WASHINGTON – Jada Grant hasn’t decided who will get her first-ever vote for president next year.
The freshman at Morgan State University wants candidates to talk about how they would create more jobs in cities like Baltimore, ensure that former inmates can vote and help students like her finish college without a mountain of debt.
“I’ve seen the rhetoric, but I haven’t seen the policies,” the 18-year-old computer science major said one recent afternoon.
Grant is part of a bloc of potential voters that Democratic presidential candidates hope to win over at a forum being held at Texas Southern University, one of more than 100 historically black colleges and universities around the country. She the People, a national network of advocacy groups led by women of color, is hosting the forum Wednesday in Houston that will feature eight of the 2020 Democratic candidates.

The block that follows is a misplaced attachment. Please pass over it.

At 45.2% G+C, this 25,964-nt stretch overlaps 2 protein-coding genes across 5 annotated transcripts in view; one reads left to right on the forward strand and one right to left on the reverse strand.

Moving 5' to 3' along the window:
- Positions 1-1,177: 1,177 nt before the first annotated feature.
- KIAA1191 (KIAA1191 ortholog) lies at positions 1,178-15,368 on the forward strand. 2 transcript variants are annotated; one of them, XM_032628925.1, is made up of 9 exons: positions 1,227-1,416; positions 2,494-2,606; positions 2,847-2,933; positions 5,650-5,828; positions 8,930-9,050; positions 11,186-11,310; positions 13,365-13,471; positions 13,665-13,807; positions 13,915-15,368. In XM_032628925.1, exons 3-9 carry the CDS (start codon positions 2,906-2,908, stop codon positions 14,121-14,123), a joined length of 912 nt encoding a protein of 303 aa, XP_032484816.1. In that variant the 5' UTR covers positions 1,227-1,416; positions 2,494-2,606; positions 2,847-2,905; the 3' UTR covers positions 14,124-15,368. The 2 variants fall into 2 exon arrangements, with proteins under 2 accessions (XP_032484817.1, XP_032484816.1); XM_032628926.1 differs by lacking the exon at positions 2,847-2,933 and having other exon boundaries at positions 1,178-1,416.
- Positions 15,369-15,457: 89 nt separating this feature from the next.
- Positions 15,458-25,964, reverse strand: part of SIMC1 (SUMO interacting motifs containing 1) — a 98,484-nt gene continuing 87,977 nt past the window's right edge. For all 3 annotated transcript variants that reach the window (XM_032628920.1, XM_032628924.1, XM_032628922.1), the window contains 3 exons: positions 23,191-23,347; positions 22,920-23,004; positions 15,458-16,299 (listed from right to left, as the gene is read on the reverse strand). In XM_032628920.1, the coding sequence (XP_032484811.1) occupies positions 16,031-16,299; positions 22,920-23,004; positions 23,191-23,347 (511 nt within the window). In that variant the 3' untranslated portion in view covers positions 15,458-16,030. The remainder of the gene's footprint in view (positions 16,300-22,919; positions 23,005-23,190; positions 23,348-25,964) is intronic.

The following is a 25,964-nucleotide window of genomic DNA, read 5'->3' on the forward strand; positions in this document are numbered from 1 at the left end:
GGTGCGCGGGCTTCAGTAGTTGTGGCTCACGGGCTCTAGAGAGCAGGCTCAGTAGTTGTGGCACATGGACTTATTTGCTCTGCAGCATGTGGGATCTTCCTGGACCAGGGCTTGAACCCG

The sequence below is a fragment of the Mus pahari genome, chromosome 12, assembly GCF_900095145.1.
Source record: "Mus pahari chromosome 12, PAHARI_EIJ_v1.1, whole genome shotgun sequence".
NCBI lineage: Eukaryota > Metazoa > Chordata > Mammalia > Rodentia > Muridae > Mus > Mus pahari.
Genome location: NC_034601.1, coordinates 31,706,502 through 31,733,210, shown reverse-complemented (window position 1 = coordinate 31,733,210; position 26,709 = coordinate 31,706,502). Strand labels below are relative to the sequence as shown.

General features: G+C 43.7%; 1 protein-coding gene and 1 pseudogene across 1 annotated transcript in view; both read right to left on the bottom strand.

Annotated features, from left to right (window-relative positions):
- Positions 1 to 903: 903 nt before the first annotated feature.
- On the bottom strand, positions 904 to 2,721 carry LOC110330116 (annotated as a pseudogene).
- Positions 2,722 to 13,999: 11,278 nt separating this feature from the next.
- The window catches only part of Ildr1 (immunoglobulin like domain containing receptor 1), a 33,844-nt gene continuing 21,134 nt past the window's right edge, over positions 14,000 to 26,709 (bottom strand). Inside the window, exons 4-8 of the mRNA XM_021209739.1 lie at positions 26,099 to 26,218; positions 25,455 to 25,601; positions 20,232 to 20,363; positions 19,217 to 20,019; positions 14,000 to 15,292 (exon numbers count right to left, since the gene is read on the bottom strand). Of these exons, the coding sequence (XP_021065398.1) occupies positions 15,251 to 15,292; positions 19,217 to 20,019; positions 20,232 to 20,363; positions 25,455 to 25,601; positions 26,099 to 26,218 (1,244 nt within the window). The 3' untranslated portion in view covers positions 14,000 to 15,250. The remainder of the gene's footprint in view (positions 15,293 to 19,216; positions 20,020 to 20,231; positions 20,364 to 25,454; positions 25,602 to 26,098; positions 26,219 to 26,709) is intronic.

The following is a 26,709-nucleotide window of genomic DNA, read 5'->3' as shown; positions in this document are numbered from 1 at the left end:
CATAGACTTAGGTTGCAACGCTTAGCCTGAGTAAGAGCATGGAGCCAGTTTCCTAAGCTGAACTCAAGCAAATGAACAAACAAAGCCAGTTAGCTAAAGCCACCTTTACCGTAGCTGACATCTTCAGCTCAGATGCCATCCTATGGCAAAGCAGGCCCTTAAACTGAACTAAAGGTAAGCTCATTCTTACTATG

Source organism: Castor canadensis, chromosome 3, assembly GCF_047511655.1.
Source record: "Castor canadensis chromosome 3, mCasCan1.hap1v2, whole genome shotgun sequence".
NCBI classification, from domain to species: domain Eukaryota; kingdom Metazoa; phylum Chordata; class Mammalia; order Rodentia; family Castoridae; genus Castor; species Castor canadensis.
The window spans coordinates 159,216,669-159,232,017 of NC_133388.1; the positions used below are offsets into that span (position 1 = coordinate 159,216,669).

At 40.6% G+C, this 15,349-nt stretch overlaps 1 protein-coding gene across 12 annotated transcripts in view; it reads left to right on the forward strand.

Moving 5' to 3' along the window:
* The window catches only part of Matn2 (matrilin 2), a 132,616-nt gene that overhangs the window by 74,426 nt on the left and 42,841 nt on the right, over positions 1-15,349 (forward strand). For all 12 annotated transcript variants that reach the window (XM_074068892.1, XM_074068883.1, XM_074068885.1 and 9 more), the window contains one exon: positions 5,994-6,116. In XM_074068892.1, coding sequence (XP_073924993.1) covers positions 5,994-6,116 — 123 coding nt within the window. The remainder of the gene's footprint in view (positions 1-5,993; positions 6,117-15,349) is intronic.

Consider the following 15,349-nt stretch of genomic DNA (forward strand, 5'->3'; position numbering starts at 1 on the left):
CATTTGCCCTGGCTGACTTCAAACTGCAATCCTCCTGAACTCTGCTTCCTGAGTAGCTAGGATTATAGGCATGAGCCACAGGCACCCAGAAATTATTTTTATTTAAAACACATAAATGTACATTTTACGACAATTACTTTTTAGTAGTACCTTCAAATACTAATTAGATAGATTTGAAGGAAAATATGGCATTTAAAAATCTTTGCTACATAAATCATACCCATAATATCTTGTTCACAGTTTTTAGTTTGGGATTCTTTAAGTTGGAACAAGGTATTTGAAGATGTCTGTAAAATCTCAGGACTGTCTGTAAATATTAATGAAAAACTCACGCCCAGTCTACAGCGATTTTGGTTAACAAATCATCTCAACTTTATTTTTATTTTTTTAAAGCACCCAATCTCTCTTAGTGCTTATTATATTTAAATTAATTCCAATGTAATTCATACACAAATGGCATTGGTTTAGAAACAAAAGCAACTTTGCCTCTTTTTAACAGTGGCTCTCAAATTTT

It will be the first of its kind to focus on issues important to women of color. And the forum’s venue puts the spotlight on young voters of color at HBCUs, which have a long history of facilitating and supporting political organizing. Some Democratic candidates already have come courting at HBCUs like Jackson State University in Mississippi and Howard University in Washington, D.C.
The forum, which begins at 2 p.m. EDT, will include separate question and answer sessions with Cory Booker, Julian Castro, Tulsi Gabbard, Kamala Harris, Amy Klobuchar, Beto O’Rourke, Bernie Sanders and Elizabeth Warren.